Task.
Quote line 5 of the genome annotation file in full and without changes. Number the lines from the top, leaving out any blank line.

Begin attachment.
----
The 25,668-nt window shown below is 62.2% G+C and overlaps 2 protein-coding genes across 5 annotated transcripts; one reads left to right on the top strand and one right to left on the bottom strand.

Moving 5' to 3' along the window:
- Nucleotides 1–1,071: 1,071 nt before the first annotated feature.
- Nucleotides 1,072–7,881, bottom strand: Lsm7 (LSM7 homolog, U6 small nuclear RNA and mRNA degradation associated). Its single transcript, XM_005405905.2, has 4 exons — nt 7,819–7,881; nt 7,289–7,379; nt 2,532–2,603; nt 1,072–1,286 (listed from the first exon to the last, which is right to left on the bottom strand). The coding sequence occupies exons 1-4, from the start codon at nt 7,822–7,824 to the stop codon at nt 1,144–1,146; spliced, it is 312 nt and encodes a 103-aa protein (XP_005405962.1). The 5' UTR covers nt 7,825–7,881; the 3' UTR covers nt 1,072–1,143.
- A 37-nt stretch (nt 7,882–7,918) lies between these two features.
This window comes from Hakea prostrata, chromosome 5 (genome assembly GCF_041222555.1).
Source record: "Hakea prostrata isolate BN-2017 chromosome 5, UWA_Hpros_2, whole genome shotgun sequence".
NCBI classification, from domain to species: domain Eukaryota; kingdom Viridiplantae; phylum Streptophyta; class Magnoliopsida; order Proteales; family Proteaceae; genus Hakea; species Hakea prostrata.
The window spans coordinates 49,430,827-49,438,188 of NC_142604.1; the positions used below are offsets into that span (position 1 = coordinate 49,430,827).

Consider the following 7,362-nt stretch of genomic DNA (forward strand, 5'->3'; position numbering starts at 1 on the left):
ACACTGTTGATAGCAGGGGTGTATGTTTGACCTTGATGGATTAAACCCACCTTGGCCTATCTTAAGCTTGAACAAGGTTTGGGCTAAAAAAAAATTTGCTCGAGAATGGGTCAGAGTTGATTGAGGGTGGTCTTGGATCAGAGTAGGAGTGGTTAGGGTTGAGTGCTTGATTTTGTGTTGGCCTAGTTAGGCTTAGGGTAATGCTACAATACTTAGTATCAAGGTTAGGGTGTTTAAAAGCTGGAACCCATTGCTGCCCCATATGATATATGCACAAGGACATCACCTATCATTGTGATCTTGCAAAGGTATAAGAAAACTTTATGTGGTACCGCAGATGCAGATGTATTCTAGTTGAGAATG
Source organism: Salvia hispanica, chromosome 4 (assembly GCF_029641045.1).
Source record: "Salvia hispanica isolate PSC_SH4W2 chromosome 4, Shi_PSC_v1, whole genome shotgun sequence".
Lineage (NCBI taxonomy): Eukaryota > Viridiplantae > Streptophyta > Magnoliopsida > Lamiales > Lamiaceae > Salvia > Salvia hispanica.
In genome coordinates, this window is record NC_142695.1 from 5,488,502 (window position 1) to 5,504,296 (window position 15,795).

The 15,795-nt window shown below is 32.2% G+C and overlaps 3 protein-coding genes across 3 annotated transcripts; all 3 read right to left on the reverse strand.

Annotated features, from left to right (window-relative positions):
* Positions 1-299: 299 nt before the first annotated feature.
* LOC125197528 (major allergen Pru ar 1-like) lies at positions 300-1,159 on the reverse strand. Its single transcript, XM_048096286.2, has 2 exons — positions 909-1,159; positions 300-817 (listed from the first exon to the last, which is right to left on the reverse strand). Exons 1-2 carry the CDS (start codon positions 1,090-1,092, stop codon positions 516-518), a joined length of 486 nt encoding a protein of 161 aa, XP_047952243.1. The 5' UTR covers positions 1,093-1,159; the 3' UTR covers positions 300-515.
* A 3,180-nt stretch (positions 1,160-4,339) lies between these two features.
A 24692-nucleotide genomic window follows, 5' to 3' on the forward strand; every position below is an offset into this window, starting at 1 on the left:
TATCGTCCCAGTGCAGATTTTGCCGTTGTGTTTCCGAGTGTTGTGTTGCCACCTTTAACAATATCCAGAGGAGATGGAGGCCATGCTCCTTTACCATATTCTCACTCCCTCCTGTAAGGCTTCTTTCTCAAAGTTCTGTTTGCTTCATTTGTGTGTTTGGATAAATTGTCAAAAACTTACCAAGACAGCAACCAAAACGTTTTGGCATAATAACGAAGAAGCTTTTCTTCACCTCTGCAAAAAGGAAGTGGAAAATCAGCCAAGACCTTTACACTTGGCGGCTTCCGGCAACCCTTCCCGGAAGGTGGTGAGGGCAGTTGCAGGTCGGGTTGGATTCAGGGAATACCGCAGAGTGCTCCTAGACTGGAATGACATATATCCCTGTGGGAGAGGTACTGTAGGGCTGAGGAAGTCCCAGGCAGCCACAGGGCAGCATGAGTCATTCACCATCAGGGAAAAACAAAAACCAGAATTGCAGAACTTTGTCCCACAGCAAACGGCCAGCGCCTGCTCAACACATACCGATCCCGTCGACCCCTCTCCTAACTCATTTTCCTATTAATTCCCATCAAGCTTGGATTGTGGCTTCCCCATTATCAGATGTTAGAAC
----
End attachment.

- A 37-nt stretch (nt 7,882–7,918) lies between these two features.